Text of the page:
Throughout his 10-year tenure as dean of the Graduate School of Journalism at Columbia University, Nicholas Lemann fielded calls on a daily basis from people asking about the “crisis” in journalism and what he intended to do about it.
It was a crisis he was all too familiar with. As dean, he navigated young journalists through a turbulent decade that saw the rise of social media and of an Internet-savvy readership, as well as a sharp decline in job opportunities.
Last October, Lemann announced that he will step down at the end of the 2013 school year, which also marks the centennial anniversary of the journalism school. He will be replaced by Steve Coll, a writer who is also the former president of the New America Foundation, a public policy think tank.
Lemann plans to focus on book writing for a year, and will then return to the school as a professor. The Forward’s Seth Berkman, a 2012 graduate of the journalism school, talked with Lemann about his early career, his unusual Jewish background and what lies ahead for the world’s young journalists.
Seth Berkman: Do you get aggravated by constant questions about the “crisis” in journalism?
Nicholas Lemann: It’s a wonderful part of this job that people all over the world look to this school as a leadership institution in journalism. The more annoying form of the question would be, “How can you in good conscience take students’ money when there are no jobs out there?” Which is sort of an ignorant question, because our employment numbers are actually up, they have trended up quite a lot over these 10 years. And then the other [form of the question] is demanding that we solve all the economic problems of journalism here at the school. We’d like to be able to contribute to that, but the idea that this one building can come up with an answer that has eluded hundreds of thousands of people working all over the world and in much bigger organizations is putting a lot of faith in us…. A lot of comments have the tenor of, “You must stop everything you’re doing and invent the new business model,” and that’s just not appropriate for this school. There’s a difference between thinking about it and making a real contribution and ceasing all other activity.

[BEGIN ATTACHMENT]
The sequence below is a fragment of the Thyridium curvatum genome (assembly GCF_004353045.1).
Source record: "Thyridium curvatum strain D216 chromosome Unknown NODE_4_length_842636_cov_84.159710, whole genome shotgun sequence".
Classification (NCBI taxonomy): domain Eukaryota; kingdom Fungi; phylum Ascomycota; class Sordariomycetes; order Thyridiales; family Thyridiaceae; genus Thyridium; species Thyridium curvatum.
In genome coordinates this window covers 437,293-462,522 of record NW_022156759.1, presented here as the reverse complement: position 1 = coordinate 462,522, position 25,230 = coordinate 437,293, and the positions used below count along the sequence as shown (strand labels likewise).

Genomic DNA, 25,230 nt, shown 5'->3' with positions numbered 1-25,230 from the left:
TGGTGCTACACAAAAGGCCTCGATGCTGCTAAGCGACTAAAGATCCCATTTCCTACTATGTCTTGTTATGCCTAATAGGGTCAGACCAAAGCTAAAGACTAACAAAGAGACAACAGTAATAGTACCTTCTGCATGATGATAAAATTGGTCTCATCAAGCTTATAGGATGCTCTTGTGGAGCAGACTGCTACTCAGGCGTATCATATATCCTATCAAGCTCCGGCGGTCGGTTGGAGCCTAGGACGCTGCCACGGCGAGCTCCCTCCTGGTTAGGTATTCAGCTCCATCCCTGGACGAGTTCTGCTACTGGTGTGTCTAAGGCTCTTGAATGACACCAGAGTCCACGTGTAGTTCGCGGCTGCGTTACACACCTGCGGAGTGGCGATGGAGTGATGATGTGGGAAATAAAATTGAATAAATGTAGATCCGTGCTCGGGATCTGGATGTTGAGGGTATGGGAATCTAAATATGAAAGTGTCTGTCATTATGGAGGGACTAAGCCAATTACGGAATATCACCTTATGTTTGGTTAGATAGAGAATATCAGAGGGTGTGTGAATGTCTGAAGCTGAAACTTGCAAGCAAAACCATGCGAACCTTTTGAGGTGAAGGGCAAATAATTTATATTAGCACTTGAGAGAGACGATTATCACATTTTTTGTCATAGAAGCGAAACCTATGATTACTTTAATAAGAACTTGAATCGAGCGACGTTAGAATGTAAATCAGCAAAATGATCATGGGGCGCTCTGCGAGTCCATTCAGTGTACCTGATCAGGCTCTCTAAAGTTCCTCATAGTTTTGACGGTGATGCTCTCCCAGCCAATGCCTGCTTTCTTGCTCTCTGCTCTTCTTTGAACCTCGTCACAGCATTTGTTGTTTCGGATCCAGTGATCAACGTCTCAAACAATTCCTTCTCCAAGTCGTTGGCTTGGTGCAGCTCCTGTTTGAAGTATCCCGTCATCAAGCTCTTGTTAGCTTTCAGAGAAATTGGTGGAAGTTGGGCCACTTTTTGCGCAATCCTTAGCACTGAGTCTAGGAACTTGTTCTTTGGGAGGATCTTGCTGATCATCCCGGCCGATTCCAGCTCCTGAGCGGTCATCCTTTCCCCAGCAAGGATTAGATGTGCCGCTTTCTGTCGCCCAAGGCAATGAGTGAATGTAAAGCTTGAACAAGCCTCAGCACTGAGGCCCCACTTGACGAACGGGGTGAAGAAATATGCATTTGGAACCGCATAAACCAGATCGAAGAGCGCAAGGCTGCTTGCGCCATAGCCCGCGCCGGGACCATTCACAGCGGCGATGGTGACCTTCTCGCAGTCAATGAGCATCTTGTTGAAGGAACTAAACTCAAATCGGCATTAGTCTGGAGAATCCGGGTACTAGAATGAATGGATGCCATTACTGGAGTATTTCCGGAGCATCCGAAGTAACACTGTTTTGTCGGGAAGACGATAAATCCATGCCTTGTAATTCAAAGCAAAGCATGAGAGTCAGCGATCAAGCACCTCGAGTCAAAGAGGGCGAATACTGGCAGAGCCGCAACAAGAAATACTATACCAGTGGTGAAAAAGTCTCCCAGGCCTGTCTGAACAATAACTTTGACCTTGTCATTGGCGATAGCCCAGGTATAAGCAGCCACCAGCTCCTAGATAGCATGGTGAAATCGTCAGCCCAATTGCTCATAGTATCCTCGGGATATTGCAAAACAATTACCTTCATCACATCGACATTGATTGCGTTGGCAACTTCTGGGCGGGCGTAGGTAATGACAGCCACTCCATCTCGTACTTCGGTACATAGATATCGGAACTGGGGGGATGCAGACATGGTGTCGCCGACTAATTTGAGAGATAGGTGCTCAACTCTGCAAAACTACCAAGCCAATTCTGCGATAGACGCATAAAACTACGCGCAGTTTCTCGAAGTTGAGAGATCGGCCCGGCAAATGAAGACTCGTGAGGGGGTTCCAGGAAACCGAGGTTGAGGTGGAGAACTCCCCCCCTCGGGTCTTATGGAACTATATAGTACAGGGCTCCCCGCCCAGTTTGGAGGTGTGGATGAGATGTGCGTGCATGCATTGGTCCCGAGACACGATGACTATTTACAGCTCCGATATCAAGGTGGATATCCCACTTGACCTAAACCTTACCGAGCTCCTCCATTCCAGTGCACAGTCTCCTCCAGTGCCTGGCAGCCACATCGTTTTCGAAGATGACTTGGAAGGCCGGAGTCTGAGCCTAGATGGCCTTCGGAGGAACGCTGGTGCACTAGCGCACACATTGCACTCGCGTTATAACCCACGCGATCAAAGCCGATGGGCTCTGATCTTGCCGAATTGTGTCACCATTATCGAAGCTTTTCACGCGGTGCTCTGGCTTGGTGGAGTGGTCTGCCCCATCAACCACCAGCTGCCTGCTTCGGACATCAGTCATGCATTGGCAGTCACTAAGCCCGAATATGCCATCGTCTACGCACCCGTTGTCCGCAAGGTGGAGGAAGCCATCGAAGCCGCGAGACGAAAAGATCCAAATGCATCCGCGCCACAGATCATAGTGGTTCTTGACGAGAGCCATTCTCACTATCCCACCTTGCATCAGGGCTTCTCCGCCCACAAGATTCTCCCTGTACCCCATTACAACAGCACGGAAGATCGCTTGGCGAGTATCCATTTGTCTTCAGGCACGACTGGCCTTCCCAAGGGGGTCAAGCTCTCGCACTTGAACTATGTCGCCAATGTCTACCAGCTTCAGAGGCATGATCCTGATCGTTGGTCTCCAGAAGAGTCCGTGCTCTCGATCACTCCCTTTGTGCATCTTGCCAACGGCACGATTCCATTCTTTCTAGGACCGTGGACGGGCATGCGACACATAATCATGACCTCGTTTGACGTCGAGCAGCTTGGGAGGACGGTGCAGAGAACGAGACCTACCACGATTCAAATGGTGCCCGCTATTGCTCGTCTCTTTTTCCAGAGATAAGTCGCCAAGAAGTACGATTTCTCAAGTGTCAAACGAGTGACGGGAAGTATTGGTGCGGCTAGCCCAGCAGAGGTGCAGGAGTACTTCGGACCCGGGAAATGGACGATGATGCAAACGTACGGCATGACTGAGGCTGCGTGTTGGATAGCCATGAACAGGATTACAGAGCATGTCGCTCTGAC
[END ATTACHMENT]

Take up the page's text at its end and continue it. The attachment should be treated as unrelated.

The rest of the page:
What do you remember most about your first job at the Vieux Carre Courier in New Orleans?
I was just a kid, a high school senior, when I started working there. I just went there, screwed up my courage, walked up the stairway and there I was, in this unpainted loft space with a bunch of people sitting at typewriters, and I asked to meet the editor. I introduced myself, and I asked for a job. That was with the two top editors, one of whom is still around, and a friend [Jeanette Hardy], and one of whom [Bill Rushton] who has passed away since then. We made a deal that they would let me write an article if I would go around and empty out the coin boxes every week, put the coins in a sack and put the new papers in.
Do you remember your first story?
I sure do. I actually have it at home. Because I was a high school senior in a private school in New Orleans, they assigned me to write about what really goes on in private schools in New Orleans.
Tell me about your journey from New Orleans.
My family is originally from Germany, but they settled in a small town called Donaldsonville and a lot of them still live there, but all of the ones who still live in Donaldsonville are no longer Jewish, they’re Catholic due to intermarriage. Most of the family that’s in New Orleans is Jewish across a very wide range of different ways to be Jewish. In the synagogue [Temple Sinai] I was raised in, for example, it was this kind of super-Reform Judaism that was no kosher laws, no bar mitzvahs, no tallit, no kippot. We had a choir. It was meant to be like an Episcopalian church, but Jewish, our little realm of Judaism. We were anti-Zionist and Israel could never be mentioned, that sort of thing.
I recently spoke to Mark Yudof, the outgoing president of the University of California. He said he wasn’t sure that college presidents have legacies. Do you have a legacy?
I do think there’s a legacy here in the sense that the community that is the school has changed quite a lot in these last 10 years. We’ve got a lot of new people in the building; a majority of our faculty is new in the last 10 years. There are changes in the kind of faculty we have; there are many changes in the curriculum. There are two entirely new degree programs and big changes in the other degree programs. There are physical space changes. So I think there is a lot of stuff I feel proud of having been part of that I hope and believe will last.